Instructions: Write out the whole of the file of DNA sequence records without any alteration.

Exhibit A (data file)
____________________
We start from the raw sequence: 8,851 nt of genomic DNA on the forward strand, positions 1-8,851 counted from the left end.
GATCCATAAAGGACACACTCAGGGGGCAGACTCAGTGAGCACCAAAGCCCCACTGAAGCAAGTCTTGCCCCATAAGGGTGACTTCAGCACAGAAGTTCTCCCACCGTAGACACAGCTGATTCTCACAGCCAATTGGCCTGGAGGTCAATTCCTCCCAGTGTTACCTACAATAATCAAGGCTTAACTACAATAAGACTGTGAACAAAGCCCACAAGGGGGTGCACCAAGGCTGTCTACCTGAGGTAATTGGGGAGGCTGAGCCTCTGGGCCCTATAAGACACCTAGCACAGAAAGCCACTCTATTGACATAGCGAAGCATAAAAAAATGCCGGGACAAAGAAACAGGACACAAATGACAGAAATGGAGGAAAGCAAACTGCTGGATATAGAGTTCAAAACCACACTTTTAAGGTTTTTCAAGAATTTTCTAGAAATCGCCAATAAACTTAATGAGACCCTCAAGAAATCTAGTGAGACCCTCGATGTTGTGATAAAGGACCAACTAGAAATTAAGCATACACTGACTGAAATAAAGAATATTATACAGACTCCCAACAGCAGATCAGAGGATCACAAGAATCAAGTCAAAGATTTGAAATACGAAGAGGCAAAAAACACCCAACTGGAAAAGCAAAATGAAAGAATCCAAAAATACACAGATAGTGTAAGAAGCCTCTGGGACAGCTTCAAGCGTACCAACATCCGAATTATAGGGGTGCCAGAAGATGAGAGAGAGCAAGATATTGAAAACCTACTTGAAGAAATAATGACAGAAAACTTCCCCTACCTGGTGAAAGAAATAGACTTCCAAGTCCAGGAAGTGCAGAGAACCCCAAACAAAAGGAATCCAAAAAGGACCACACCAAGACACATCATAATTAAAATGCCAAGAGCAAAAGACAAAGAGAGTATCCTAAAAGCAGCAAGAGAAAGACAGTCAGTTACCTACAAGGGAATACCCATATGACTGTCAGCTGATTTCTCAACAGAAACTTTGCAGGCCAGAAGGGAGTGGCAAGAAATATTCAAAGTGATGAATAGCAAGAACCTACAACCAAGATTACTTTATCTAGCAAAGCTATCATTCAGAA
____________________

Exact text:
We start from the raw sequence: 8,851 nt of genomic DNA on the forward strand, positions 1-8,851 counted from the left end.
GATCCATAAAGGACACACTCAGGGGGCAGACTCAGTGAGCACCAAAGCCCCACTGAAGCAAGTCTTGCCCCATAAGGGTGACTTCAGCACAGAAGTTCTCCCACCGTAGACACAGCTGATTCTCACAGCCAATTGGCCTGGAGGTCAATTCCTCCCAGTGTTACCTACAATAATCAAGGCTTAACTACAATAAGACTGTGAACAAAGCCCACAAGGGGGTGCACCAAGGCTGTCTACCTGAGGTAATTGGGGAGGCTGAGCCTCTGGGCCCTATAAGACACCTAGCACAGAAAGCCACTCTATTGACATAGCGAAGCATAAAAAAATGCCGGGACAAAGAAACAGGACACAAATGACAGAAATGGAGGAAAGCAAACTGCTGGATATAGAGTTCAAAACCACACTTTTAAGGTTTTTCAAGAATTTTCTAGAAATCGCCAATAAACTTAATGAGACCCTCAAGAAATCTAGTGAGACCCTCGATGTTGTGATAAAGGACCAACTAGAAATTAAGCATACACTGACTGAAATAAAGAATATTATACAGACTCCCAACAGCAGATCAGAGGATCACAAGAATCAAGTCAAAGATTTGAAATACGAAGAGGCAAAAAACACCCAACTGGAAAAGCAAAATGAAAGAATCCAAAAATACACAGATAGTGTAAGAAGCCTCTGGGACAGCTTCAAGCGTACCAACATCCGAATTATAGGGGTGCCAGAAGATGAGAGAGAGCAAGATATTGAAAACCTACTTGAAGAAATAATGACAGAAAACTTCCCCTACCTGGTGAAAGAAATAGACTTCCAAGTCCAGGAAGTGCAGAGAACCCCAAACAAAAGGAATCCAAAAAGGACCACACCAAGACACATCATAATTAAAATGCCAAGAGCAAAAGACAAAGAGAGTATCCTAAAAGCAGCAAGAGAAAGACAGTCAGTTACCTACAAGGGAATACCCATATGACTGTCAGCTGATTTCTCAACAGAAACTTTGCAGGCCAGAAGGGAGTGGCAAGAAATATTCAAAGTGATGAATAGCAAGAACCTACAACCAAGATTACTTTATCTAGCAAAGCTATCATTCAGAA